Sunday, January 26, 2014

Sorting Out Sid - Beer and Blogger Contest

After the bestselling success of Just Married Please Excuse, Yashodhara (Lal) has now taken it on herself to sort out a much-harried-not-so-married toilet cleaner salesman – Sid. And she has asked: why would I like to read the book? Because I liked JMPE, I ventured tentatively? Apparently, that was not the right answer. Why does Sid sound interesting to you, she asked.
And that’s what this post all about... I take a look at some of the famous Sids of Bollywood and see what makes them interesting.
Statutory Warning: There are very few prominent Sids in Bollywood. So, we will have to make do with a lot of Siddharths. 

The first Sid - naturally - has to be the wastrel who couldn’t pass exams or hold down even simple jobs (at his father’s company!). Wake Up Sid was the final nail in the larger-than-life Bollywood hero’s coffin. Fighting off goons, he didn’t do – but Sid was courageous enough to strike out on his own and become a photographer in a classy Bombay – sorry, Mumbai – magazine. You know the type whose retweets are higher than the copies sold. But Sid’s talent was evident in the manner in which he saw the city he loved and hey, anything is better than selling toilet fittings. (Yes, that’s what Sid’s family business was all about.)

Nearly forty years before Ranbir Kapoor became Sid, his grand-uncle also played Sid – who also renounced the path of riches.
Before he became Gautam (or frivolously, when Buddha was a chhokra), the original proponent of the middle path was Siddhartha. Herman Hesse wrote a philosophical treatise on him, which Conrad Rooks promptly made into a film. This firang-fest became full-on Bollywood when Shashi Kapoor was called in to play the title role. Many eyebrows (and other things) were raised when Simi Garewal appeared topless in what is pretty much the scene that defines the film in India. [Go and search for the scene yourself, you pervert. I am not linking it here.]
Additional Trivia: Hemanta Mukherjee composed the music and Shashi’s son – Kunal – played his son in the movie.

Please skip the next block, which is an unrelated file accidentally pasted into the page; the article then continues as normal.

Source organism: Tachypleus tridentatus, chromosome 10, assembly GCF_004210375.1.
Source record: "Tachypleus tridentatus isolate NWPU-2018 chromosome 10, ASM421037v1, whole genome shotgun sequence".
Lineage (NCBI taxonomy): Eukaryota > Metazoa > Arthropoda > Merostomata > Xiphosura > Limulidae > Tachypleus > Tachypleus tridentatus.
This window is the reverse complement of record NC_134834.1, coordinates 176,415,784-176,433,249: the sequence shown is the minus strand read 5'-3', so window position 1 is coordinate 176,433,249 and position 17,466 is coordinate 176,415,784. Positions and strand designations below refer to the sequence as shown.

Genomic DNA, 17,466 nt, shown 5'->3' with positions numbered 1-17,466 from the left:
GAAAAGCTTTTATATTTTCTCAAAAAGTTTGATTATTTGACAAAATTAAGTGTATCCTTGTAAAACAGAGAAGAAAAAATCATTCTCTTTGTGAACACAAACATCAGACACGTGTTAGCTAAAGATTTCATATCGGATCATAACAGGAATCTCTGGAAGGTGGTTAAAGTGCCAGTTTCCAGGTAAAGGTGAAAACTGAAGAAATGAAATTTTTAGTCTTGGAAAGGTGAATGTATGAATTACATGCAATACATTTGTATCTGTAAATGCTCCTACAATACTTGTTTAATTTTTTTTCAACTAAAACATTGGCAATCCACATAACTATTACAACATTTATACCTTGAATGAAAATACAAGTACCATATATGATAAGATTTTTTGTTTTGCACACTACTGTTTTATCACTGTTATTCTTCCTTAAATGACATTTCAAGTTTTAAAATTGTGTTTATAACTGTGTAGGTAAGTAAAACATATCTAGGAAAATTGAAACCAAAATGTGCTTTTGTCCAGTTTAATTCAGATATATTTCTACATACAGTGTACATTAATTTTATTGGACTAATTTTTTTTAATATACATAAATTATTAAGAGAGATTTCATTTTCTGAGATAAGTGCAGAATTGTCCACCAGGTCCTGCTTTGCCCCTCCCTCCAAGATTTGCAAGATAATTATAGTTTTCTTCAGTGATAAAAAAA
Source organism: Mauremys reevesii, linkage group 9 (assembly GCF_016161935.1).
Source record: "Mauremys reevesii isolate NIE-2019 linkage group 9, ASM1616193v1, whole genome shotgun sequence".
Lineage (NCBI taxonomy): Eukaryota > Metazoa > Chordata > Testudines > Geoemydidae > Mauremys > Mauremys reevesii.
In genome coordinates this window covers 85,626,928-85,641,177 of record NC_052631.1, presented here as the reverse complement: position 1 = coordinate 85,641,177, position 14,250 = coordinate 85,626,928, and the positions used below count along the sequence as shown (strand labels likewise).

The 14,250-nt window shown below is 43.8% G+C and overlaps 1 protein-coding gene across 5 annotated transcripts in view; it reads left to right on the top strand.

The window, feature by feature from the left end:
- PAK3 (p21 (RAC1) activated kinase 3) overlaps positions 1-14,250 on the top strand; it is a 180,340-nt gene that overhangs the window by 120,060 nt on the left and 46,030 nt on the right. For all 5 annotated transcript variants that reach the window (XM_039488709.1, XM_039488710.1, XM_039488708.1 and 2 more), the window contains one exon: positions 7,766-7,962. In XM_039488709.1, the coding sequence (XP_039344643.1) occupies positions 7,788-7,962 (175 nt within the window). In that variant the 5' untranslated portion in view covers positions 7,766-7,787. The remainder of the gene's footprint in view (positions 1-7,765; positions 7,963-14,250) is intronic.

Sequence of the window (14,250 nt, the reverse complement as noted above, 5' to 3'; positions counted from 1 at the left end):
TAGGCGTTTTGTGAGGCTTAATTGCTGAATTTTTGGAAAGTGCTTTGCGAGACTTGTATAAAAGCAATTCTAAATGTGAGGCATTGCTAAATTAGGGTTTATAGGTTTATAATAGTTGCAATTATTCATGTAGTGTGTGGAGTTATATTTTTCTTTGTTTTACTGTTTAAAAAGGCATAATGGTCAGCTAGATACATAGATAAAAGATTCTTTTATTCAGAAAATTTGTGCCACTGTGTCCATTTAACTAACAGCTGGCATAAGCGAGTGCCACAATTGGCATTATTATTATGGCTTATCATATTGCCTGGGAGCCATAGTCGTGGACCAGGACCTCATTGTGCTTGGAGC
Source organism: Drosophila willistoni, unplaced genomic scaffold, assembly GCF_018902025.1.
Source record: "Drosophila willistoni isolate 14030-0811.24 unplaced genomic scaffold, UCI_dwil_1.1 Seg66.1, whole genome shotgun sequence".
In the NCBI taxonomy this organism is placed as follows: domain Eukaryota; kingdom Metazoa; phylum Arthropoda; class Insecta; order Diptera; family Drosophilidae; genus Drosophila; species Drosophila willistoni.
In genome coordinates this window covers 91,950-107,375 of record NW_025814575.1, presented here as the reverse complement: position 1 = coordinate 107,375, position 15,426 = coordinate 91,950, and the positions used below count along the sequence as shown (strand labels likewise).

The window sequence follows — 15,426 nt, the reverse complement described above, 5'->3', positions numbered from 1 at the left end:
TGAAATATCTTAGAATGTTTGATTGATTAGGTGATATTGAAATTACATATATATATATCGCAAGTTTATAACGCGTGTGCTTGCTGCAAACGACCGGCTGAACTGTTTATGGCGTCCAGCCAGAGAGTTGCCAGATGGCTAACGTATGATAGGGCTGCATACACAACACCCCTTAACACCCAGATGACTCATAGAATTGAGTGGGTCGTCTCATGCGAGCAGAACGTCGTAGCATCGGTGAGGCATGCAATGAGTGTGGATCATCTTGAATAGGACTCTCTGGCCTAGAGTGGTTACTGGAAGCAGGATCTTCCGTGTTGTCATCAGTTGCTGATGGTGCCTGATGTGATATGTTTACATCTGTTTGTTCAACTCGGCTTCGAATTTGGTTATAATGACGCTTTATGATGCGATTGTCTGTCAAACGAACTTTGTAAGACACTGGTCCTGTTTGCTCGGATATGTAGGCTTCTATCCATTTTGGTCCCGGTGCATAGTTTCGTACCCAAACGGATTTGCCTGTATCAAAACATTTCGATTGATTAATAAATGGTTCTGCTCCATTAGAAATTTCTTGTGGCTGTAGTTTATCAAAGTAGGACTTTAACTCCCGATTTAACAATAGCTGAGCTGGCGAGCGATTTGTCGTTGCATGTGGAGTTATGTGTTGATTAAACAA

Another Sid was artist Siddharth Sinha of Dil Chahta Hai.
Akshaye Khanna was the sensitive yet strong artist whose brushstrokes were as bold as his choices, his choice of career was as unconventional as his worldview. A single mother's son, he fell in love with a much older woman and did not mind taking on his best friend when he spoke of her disrespectfully. Farhan Akhtar redefined cool with his debut film and we suddenly found ourselves on big screen. And like in most friend circles, there was always one guy who was sketching the others on paper napkins. That guy was Sid.  

Dr Siddharth Sinha was a doctor who wanted to build a state-of-the-art hospital for children and passed on his Armaan to his son, Akash.
Amitabh Bachchan played the only Siddharth of his career as the silver-haired, golden-hearted doctor who died trying to save a child and then his son had to marry a shrew to fulfil his last wish. Amitabh Bachchan’s customary thoroughness was on display throughout the film as the lovable doctor in a good-natured film, which was a bit too slow.

After being a Siddharth’s son in Armaan, Anil Kapoor almost became a Siddharth’s father in Parinda.  
After Anil Kapoor and Madhuri Dixit completed their famous lovemaking scene (shrouded in white satin sheets, lit in blue) in the film, his post-coital pronouncement was his son’s name and his ambition for the unborn child: “Siddharth... woh iss duniya mein shanti layega...
For having such unrealistic ambitions for his child and putting undue pressure on what was theoretically not even a foetus, he was shot repeatedly by Nana Patekar. The bad news was that even Siddharth perished in the crossfire.

Q: Which three-word proposal did Siddharth Marathe make to Alisha Mafatlal in 1998?
Mr Marathe a.k.a. Sidhu was a neighbourhood-tough-wannabe-boxer who was Maharashtra Tourism’s most famous brand ambassador when he asked “Aati kya Khandala?
The only Sid(hu) in Aamir Khan’s career was in Vikram Bhatt’s Ghulam, a Bollywoodised version of On The Waterfront for which Aamir Khan did not bathe for the week when he was shooting the climax. Sidhu got into fisticuffs even outside the ring, thought nothing of climbing a skyscraper to meet his girlfriend, ran straight into incoming local trains and decided to become a hero when his father ceased to be one.